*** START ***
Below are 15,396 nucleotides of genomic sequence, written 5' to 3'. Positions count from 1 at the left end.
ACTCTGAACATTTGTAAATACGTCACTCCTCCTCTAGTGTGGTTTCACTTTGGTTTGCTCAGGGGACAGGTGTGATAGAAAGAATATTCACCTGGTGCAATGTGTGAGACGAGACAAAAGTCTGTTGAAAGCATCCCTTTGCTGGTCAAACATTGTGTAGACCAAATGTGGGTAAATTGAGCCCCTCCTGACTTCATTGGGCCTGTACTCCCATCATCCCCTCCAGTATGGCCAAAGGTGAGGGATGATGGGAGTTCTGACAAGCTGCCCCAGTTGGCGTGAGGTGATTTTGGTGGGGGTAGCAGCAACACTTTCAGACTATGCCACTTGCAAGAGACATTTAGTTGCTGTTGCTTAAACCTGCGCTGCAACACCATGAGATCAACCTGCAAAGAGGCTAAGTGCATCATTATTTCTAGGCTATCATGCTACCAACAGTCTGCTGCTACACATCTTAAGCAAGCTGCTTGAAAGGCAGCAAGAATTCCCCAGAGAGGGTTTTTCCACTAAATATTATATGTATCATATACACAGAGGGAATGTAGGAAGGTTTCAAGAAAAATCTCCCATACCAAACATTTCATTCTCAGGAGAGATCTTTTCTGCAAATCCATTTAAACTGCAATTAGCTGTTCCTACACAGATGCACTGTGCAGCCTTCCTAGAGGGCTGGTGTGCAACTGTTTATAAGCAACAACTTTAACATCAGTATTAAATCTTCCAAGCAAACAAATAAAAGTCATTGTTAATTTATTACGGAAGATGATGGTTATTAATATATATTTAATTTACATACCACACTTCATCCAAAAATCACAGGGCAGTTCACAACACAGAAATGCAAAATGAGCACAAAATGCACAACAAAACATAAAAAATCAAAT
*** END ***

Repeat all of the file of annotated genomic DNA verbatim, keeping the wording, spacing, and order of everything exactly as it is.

Below are 15,396 nucleotides of genomic sequence, written 5' to 3'. Positions count from 1 at the left end.
ACTCTGAACATTTGTAAATACGTCACTCCTCCTCTAGTGTGGTTTCACTTTGGTTTGCTCAGGGGACAGGTGTGATAGAAAGAATATTCACCTGGTGCAATGTGTGAGACGAGACAAAAGTCTGTTGAAAGCATCCCTTTGCTGGTCAAACATTGTGTAGACCAAATGTGGGTAAATTGAGCCCCTCCTGACTTCATTGGGCCTGTACTCCCATCATCCCCTCCAGTATGGCCAAAGGTGAGGGATGATGGGAGTTCTGACAAGCTGCCCCAGTTGGCGTGAGGTGATTTTGGTGGGGGTAGCAGCAACACTTTCAGACTATGCCACTTGCAAGAGACATTTAGTTGCTGTTGCTTAAACCTGCGCTGCAACACCATGAGATCAACCTGCAAAGAGGCTAAGTGCATCATTATTTCTAGGCTATCATGCTACCAACAGTCTGCTGCTACACATCTTAAGCAAGCTGCTTGAAAGGCAGCAAGAATTCCCCAGAGAGGGTTTTTCCACTAAATATTATATGTATCATATACACAGAGGGAATGTAGGAAGGTTTCAAGAAAAATCTCCCATACCAAACATTTCATTCTCAGGAGAGATCTTTTCTGCAAATCCATTTAAACTGCAATTAGCTGTTCCTACACAGATGCACTGTGCAGCCTTCCTAGAGGGCTGGTGTGCAACTGTTTATAAGCAACAACTTTAACATCAGTATTAAATCTTCCAAGCAAACAAATAAAAGTCATTGTTAATTTATTACGGAAGATGATGGTTATTAATATATATTTAATTTACATACCACACTTCATCCAAAAATCACAGGGCAGTTCACAACACAGAAATGCAAAATGAGCACAAAATGCACAACAAAACATAAAAAATCAAAT